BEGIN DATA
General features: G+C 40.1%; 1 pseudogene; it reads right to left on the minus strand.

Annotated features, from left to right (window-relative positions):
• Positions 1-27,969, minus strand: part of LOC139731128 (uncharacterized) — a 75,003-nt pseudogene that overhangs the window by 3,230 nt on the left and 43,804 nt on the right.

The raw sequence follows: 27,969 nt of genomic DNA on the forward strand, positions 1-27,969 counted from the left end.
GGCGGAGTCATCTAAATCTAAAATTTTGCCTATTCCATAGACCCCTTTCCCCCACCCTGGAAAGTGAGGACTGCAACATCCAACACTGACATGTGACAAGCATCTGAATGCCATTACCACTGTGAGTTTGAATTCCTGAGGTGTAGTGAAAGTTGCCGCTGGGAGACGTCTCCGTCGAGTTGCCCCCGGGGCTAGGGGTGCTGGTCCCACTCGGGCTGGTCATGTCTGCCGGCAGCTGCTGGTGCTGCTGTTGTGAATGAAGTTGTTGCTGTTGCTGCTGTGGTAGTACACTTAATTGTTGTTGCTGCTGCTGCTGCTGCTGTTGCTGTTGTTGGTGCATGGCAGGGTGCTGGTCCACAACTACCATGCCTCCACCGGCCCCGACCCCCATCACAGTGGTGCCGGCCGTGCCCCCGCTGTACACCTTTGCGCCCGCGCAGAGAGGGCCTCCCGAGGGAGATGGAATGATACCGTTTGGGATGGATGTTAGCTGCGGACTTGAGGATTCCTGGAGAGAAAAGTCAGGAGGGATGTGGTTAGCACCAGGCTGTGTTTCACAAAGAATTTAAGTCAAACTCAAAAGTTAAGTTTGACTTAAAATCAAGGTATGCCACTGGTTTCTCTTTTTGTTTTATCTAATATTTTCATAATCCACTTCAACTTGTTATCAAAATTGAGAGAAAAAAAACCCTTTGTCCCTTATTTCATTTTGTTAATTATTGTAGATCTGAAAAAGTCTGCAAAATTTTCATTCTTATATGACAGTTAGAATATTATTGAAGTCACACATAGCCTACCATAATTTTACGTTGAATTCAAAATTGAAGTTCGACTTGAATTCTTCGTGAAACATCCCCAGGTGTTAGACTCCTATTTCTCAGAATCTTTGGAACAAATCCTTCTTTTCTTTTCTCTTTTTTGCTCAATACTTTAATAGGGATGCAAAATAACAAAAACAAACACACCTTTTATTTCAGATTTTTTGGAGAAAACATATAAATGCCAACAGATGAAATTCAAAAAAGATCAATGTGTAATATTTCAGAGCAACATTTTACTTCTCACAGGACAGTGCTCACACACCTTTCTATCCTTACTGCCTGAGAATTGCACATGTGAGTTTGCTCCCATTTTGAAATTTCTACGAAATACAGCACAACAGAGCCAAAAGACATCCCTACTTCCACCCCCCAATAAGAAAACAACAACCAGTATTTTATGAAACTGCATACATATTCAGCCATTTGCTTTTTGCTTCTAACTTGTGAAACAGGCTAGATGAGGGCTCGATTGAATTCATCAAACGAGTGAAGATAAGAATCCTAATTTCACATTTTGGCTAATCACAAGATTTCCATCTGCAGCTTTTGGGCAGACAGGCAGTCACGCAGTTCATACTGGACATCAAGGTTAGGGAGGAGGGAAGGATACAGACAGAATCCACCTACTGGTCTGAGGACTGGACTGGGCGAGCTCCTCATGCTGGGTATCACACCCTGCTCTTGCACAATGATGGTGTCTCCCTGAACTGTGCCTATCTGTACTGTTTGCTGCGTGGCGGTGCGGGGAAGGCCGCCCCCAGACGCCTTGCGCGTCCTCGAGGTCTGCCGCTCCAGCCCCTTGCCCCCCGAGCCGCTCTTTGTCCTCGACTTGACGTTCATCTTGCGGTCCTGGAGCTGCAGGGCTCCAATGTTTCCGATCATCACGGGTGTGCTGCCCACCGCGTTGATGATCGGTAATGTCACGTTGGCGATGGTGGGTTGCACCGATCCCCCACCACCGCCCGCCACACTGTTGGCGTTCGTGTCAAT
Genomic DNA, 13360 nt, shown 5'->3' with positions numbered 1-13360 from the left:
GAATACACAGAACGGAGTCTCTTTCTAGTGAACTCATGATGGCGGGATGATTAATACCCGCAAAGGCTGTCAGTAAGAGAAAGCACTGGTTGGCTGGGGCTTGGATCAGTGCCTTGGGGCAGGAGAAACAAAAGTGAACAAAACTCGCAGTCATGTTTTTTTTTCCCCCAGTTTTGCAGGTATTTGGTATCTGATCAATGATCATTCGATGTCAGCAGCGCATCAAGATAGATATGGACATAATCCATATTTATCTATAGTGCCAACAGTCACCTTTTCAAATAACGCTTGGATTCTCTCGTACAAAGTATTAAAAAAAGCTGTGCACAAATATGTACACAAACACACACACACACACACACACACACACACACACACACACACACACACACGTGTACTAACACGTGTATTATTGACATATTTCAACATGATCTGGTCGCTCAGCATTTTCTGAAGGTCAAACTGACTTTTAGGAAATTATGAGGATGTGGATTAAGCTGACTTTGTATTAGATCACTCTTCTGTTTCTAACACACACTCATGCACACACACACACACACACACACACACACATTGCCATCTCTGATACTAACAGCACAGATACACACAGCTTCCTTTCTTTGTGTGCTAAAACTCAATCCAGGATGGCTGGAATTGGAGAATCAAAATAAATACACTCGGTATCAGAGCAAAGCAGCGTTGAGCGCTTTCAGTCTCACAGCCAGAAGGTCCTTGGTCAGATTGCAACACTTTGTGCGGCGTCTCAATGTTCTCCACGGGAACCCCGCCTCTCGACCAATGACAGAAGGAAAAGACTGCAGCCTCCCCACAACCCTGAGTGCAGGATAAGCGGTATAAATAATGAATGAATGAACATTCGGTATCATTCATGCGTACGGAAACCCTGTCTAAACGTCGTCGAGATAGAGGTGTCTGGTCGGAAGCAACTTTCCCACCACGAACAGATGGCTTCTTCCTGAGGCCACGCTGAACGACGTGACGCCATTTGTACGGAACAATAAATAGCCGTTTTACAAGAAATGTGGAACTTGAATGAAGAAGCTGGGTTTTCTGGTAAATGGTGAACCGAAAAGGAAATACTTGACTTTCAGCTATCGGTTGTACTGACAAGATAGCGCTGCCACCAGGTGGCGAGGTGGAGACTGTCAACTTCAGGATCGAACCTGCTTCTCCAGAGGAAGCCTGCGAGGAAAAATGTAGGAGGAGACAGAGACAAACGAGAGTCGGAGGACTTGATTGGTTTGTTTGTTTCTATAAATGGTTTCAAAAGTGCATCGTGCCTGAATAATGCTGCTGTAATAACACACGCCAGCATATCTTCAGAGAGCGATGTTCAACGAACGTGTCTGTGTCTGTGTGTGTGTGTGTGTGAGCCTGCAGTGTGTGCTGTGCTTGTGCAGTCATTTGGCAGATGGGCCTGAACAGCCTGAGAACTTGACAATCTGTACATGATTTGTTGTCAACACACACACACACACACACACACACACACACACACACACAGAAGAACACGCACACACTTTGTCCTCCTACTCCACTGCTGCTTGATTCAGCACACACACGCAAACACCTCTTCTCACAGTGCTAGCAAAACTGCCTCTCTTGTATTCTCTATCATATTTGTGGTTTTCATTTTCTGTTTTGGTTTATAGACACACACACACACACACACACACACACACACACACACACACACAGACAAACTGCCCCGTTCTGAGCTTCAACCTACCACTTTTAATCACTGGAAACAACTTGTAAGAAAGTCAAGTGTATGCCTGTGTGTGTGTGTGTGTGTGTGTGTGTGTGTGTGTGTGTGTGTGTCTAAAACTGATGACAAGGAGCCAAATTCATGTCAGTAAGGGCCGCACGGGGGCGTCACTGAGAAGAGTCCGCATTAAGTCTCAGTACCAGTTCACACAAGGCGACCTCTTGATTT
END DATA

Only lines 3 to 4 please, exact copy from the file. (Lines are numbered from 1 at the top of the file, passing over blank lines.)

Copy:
• Positions 1-27,969, minus strand: part of LOC139731128 (uncharacterized) — a 75,003-nt pseudogene that overhangs the window by 3,230 nt on the left and 43,804 nt on the right.

The raw sequence follows: 27,969 nt of genomic DNA on the forward strand, positions 1-27,969 counted from the left end.